What follows is the company line. If anyone asks what I’m doing here, they will get this answer, especially if they’re holding the money. =)
September 3rd, 2005 - A letter to my sponsors.
How is everyone? I give you all my warmest greetings from Ukraine. Thanks in part to your generosity, I am here and able to report back about some of the things we’ve been up to. Since we are a pilot project, we have the unique capacity to define our role as we go along.
My volunteer work placement is with the English Language Resource Centre at the National University of Ostroh Academy. My task so far has been to help modernize the library (by implementing a barcode system and updating their catalogue, among other things), although a few of my new friends who are teaching first-year English say they’d like me to come upstairs and help in their classes from time to time. School has just begun, and now my workplace is filled with students who are eager to communicate. Perhaps they are too eager, as I am just now recovering from a bout with the Flu.
We are also well underway with our educational plan. I have already completed my Educational Activity Day, which was on the topic of the environment. Interestingly enough, the Soviet environmental policies were some of the strictest in the world, but unfortunately the agents responsible for environmental protection were powerless compared to the coal and steel ministries who had strict quotas to meet. Ukraine is in a perilous situation at the moment, with many endangered species (you might be interested to know that Chornobyl has become an unofficial wildlife refuge; since no humans live in the area, it’s become a haven for many hard-to-find flora and fauna) and other problems such as poor air quality, especially in the industrial east.
I’m fortunate enough to be placed in an area where the main industry seems to be Ostroh Academy. Actually, the whole northwest region of the country is an agricultural hotbed, and it’s said that Ukraine has the potential to feed all of Europe. The soil here is practically black, and since I live in a semi-farmhouse, I am privileged to find out what many fruits and vegetables are actually supposed to taste like. The people in my neighbourhood are very friendly, especially the children. Downtown Ostroh always holds the promise of running into someone I know. The weather is very pleasant here, though I hear that the winter will be worse than in Halifax. Considering what we’ve been though the past few winters, that might be saying a lot!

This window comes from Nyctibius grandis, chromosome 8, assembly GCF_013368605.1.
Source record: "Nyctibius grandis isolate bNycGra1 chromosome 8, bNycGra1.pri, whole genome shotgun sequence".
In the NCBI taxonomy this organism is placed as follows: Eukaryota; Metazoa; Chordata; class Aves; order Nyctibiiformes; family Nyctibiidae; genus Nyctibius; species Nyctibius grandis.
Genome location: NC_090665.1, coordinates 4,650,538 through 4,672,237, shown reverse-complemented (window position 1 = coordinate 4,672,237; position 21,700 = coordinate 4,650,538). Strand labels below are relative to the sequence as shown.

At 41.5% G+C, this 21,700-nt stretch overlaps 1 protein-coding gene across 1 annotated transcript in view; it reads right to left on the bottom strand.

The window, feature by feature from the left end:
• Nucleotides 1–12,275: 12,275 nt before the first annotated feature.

We were able to take a quick trip to Kyiv (Ukraine’s capital) for Independence Day, where we met up with some program officers at the Canadian Embassy, as well as the Organization for Security and Cooperation in Europe. I am pleased to report that our consulars are a professional yet friendly bunch, and I recommend that any Canadians in Kyiv stop by the Embassy. Also, this being the first Independence Day under the new administration, the military parades have been retired in favour of concerts and astonishingly excellent fireworks.
Once again, I thank you all for your support and generosity. It was a great pleasure to visit you in June, and I hope I have the privilege again someday.
- William Matheson
And thank you once again for reading. Much appreciated.
Not that anyone cares, but since I like to be completist, I was listening to The Who – Who’s Next, The Arrogant Worms – C’est Cheese, The Arrogant Worms – Live Bait, and The Burdocks – I Have A Million Friends while I was typing this. It was too much for the poor little textbox to handle.
Uploading note: I had no idea Katarina was going to be so deadly. I've been away from the internet for a week now, and I had some hint that that was coming, but wow. I feel like Jane Austen, writing her idyllic novels about the social lives of the English gentry while making no mention of the Napoleonic Wars.